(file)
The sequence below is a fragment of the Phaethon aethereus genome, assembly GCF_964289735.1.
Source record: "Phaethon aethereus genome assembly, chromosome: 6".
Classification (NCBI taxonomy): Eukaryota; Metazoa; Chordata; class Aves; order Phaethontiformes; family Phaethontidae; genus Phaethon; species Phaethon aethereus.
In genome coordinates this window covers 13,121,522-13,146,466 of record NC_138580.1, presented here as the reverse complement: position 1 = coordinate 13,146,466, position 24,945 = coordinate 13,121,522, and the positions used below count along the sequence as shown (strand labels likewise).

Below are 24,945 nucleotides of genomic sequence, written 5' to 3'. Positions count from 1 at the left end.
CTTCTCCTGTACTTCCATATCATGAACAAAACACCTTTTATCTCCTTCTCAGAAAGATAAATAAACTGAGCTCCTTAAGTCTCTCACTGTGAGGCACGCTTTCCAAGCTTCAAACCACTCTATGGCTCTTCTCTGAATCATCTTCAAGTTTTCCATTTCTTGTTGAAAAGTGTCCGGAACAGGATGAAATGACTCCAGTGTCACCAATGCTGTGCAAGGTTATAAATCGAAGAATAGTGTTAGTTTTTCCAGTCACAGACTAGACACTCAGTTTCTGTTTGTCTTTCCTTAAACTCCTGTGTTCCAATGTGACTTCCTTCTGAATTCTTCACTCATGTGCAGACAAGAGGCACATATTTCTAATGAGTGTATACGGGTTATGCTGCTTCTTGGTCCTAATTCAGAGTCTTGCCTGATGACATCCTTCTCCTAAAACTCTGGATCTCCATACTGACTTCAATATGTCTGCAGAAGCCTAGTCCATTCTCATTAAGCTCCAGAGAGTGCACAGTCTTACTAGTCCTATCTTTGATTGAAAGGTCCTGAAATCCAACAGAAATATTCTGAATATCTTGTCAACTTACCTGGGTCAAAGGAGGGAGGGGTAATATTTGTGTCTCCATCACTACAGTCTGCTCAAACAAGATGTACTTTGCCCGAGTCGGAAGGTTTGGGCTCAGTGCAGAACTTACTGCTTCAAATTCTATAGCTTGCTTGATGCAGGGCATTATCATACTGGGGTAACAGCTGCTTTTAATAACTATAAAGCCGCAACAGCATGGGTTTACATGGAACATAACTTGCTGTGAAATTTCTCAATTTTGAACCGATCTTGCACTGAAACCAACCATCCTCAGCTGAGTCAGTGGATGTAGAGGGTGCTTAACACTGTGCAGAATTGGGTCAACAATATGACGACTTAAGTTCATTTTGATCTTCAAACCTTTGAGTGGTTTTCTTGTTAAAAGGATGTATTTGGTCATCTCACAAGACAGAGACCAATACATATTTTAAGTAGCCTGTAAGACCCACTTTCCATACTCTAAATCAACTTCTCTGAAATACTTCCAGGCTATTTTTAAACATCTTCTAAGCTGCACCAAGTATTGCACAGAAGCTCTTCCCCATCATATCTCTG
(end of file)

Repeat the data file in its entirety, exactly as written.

The sequence below is a fragment of the Phaethon aethereus genome, assembly GCF_964289735.1.
Source record: "Phaethon aethereus genome assembly, chromosome: 6".
Classification (NCBI taxonomy): Eukaryota; Metazoa; Chordata; class Aves; order Phaethontiformes; family Phaethontidae; genus Phaethon; species Phaethon aethereus.
In genome coordinates this window covers 13,121,522-13,146,466 of record NC_138580.1, presented here as the reverse complement: position 1 = coordinate 13,146,466, position 24,945 = coordinate 13,121,522, and the positions used below count along the sequence as shown (strand labels likewise).

Below are 24,945 nucleotides of genomic sequence, written 5' to 3'. Positions count from 1 at the left end.
CTTCTCCTGTACTTCCATATCATGAACAAAACACCTTTTATCTCCTTCTCAGAAAGATAAATAAACTGAGCTCCTTAAGTCTCTCACTGTGAGGCACGCTTTCCAAGCTTCAAACCACTCTATGGCTCTTCTCTGAATCATCTTCAAGTTTTCCATTTCTTGTTGAAAAGTGTCCGGAACAGGATGAAATGACTCCAGTGTCACCAATGCTGTGCAAGGTTATAAATCGAAGAATAGTGTTAGTTTTTCCAGTCACAGACTAGACACTCAGTTTCTGTTTGTCTTTCCTTAAACTCCTGTGTTCCAATGTGACTTCCTTCTGAATTCTTCACTCATGTGCAGACAAGAGGCACATATTTCTAATGAGTGTATACGGGTTATGCTGCTTCTTGGTCCTAATTCAGAGTCTTGCCTGATGACATCCTTCTCCTAAAACTCTGGATCTCCATACTGACTTCAATATGTCTGCAGAAGCCTAGTCCATTCTCATTAAGCTCCAGAGAGTGCACAGTCTTACTAGTCCTATCTTTGATTGAAAGGTCCTGAAATCCAACAGAAATATTCTGAATATCTTGTCAACTTACCTGGGTCAAAGGAGGGAGGGGTAATATTTGTGTCTCCATCACTACAGTCTGCTCAAACAAGATGTACTTTGCCCGAGTCGGAAGGTTTGGGCTCAGTGCAGAACTTACTGCTTCAAATTCTATAGCTTGCTTGATGCAGGGCATTATCATACTGGGGTAACAGCTGCTTTTAATAACTATAAAGCCGCAACAGCATGGGTTTACATGGAACATAACTTGCTGTGAAATTTCTCAATTTTGAACCGATCTTGCACTGAAACCAACCATCCTCAGCTGAGTCAGTGGATGTAGAGGGTGCTTAACACTGTGCAGAATTGGGTCAACAATATGACGACTTAAGTTCATTTTGATCTTCAAACCTTTGAGTGGTTTTCTTGTTAAAAGGATGTATTTGGTCATCTCACAAGACAGAGACCAATACATATTTTAAGTAGCCTGTAAGACCCACTTTCCATACTCTAAATCAACTTCTCTGAAATACTTCCAGGCTATTTTTAAACATCTTCTAAGCTGCACCAAGTATTGCACAGAAGCTCTTCCCCATCATATCTCTG